Turville Heath Inc v Chartis Insurance UK Ltd  EWHC 3019 (TCC)Under English law parties to a contract are free to agree how disputes that arise out of or in connection with the contract are to be resolved.
Typically parties choose either litigation or arbitration as a means of resolving disputes but sometimes parties decide to incorporate a mediation or other ad-hoc alternative dispute resolution ("ADR") clause in their contract. The courts will do their best to give effect to what the parties have agreed even if the result may appear unusual.
In this case a dispute arose not only over the cost of repairing a fire-damaged building but also as to whether the wording of the dispute resolution provision set out in the contract of insurance was binding upon the parties.
The operative provision called for disputes to be resolved by an arbitrator after receiving submissions from appraisers acting for each party. Crucially, the award of the arbitrator was said to be binding only if one of the appraisers agreed with the award. This left open the possibility of the arbitrator producing a decision that was not binding on the parties.
Turville Heath issued court proceedings to recover the disputed building repair costs and Chartis brought an application before the court to stay the litigation commenced by Turville Heath, either to allow an arbitration to proceed (1) or, as an alternative, for the ad-hoc ADR procedure set out in the parties' contract (2) to run its course.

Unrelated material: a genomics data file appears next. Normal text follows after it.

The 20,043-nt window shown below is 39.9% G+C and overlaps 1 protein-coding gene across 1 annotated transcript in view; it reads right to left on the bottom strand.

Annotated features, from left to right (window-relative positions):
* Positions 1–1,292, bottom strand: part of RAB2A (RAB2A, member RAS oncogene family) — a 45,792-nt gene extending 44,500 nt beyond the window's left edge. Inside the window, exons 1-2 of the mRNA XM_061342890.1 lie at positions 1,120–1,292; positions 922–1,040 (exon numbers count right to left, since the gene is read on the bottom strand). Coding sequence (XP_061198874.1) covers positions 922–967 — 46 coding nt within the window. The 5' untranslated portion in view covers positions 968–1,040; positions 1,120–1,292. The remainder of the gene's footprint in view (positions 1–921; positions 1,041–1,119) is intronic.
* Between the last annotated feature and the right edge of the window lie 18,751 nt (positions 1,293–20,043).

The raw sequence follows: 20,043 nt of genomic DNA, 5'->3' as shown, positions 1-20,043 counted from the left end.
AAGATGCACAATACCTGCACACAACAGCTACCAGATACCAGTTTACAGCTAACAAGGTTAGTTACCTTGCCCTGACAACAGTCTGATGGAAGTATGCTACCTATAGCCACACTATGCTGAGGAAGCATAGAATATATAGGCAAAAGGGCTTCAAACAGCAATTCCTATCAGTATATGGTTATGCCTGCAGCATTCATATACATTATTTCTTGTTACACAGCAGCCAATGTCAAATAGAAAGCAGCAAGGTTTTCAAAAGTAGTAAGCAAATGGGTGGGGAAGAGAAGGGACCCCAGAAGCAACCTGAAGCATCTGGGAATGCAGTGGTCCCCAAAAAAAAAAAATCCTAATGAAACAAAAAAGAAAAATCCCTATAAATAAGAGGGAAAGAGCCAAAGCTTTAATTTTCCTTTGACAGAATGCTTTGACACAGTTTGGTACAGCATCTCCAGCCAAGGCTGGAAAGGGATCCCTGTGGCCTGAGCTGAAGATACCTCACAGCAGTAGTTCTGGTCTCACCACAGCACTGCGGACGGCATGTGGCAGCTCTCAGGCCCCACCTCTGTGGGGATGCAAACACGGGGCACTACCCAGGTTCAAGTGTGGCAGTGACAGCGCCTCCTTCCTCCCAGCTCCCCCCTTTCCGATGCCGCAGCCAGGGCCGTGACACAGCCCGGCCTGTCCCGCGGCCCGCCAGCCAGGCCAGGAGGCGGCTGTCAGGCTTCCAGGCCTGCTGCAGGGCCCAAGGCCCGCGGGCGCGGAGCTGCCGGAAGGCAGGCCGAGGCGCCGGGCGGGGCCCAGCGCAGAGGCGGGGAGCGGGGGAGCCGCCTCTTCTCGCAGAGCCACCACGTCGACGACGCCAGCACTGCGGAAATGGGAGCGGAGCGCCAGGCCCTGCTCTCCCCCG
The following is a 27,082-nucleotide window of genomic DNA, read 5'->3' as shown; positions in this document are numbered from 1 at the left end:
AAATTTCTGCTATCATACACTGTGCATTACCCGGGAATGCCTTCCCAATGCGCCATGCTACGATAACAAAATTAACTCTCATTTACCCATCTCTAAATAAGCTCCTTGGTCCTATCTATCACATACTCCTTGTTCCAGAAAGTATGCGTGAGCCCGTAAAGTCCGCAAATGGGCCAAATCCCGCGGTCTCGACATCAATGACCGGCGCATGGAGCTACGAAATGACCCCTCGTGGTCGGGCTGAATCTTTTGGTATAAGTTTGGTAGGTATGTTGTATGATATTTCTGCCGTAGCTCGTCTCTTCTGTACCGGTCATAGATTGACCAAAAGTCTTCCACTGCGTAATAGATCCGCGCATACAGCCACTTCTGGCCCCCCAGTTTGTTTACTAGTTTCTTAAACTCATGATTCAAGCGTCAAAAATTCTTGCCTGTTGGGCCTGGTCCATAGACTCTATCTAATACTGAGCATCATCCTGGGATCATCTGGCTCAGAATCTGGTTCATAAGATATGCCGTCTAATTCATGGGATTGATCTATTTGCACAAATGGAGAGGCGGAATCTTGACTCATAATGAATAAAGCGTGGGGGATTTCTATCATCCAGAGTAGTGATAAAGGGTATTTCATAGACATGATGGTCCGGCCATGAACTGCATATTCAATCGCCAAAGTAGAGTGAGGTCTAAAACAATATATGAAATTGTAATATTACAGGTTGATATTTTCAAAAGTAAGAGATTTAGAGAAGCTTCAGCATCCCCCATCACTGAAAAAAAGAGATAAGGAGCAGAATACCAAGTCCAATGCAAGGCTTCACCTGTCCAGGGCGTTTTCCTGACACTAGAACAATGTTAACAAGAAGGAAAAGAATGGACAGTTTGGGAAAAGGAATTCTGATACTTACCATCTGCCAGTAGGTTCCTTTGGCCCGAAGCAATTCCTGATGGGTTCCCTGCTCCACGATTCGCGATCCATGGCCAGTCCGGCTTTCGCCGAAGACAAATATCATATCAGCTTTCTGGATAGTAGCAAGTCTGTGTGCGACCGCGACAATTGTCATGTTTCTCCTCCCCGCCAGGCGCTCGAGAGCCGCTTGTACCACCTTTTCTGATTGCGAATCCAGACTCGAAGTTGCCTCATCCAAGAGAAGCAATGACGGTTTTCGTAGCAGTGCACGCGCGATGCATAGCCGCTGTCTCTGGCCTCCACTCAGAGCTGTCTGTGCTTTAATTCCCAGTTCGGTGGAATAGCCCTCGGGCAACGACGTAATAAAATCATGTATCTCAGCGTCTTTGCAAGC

In a judgement by Mr Justice Edwards-Stewart on the application, it was decided that the parties’ contract did not contain a valid arbitration clause under the Arbitration Act 1996 and on those grounds he was not prepared to order a stay. However, as the parties had agreed on a procedure for resolving disputes, he "saw no reason why the process should not be allowed to continue". A stay was therefore ordered by the court to allow the procedure to continue.
This case provides three important reminders:
1) Unless an agreement to arbitrate sets out that the decision of the arbitrator is to be binding on the parties, the provision will not constitute an agreement to arbitrate under the 1996 Act.
2) The courts have wide jurisdiction to intervene throughout a dispute resolution process and will order ADR where it considers it to be appropriate.
3) The courts will do their best to give effect to what the parties agree and lawyers drafting ADR provisions will do well to keep this thought at the forefront of their minds when putting pen to paper.
Peter Vinden is a practising adjudicator, arbitrator, expert and mediator. He is Managing Director of Vinden and he be contacted by email at firstname.lastname@example.org.